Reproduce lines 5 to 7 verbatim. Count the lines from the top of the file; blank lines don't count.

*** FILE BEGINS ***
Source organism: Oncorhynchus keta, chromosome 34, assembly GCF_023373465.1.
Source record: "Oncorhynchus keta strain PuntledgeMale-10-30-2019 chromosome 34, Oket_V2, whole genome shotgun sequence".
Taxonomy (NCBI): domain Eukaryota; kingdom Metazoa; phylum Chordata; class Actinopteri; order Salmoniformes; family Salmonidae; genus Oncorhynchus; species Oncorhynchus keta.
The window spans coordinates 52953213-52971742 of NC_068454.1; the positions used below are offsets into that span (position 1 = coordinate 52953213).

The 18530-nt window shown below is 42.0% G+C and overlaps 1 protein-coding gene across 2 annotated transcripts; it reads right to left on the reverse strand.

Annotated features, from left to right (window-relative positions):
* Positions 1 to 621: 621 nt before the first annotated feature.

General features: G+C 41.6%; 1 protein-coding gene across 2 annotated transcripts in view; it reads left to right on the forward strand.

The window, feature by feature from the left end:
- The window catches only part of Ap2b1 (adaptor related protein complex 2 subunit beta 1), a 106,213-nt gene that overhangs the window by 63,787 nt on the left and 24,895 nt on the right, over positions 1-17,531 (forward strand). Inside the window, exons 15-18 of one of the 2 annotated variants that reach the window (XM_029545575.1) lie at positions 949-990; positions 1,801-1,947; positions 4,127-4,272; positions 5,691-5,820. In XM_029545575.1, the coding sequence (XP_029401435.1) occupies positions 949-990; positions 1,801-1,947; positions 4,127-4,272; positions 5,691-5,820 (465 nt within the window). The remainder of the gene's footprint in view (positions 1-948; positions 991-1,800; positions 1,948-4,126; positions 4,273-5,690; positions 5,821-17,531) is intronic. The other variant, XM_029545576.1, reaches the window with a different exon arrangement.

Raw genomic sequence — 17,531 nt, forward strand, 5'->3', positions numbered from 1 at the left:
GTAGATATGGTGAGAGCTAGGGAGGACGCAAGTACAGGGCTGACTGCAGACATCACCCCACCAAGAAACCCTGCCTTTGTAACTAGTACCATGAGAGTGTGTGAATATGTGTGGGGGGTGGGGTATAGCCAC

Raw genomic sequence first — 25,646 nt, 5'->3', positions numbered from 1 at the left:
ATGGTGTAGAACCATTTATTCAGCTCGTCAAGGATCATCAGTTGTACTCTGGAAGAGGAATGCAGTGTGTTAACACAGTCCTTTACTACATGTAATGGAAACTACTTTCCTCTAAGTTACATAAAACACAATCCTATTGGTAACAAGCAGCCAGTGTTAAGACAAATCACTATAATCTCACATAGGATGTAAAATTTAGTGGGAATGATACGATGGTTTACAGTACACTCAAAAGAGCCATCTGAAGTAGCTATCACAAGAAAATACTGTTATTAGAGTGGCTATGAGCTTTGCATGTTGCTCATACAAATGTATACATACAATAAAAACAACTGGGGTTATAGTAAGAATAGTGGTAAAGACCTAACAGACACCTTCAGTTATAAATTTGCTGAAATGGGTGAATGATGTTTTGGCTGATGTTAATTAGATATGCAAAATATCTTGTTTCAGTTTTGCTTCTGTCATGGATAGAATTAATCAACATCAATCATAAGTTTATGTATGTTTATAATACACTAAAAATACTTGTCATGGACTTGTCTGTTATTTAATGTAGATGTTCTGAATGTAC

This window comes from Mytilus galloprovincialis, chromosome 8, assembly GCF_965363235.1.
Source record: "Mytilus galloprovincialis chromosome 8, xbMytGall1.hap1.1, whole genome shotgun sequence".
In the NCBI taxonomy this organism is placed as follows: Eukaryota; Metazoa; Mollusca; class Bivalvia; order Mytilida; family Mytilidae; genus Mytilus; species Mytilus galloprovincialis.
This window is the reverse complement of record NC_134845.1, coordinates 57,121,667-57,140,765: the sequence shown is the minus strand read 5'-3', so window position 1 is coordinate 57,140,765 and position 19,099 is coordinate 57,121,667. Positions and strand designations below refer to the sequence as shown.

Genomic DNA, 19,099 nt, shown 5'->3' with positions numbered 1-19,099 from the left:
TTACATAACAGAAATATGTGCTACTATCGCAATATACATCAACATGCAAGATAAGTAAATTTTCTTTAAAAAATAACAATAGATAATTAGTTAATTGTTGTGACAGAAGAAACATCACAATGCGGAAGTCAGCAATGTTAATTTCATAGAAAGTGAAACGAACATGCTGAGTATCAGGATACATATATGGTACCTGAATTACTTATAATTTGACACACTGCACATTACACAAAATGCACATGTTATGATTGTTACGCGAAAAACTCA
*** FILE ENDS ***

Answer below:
The 18530-nt window shown below is 42.0% G+C and overlaps 1 protein-coding gene across 2 annotated transcripts; it reads right to left on the reverse strand.

Annotated features, from left to right (window-relative positions):
* Positions 1 to 621: 621 nt before the first annotated feature.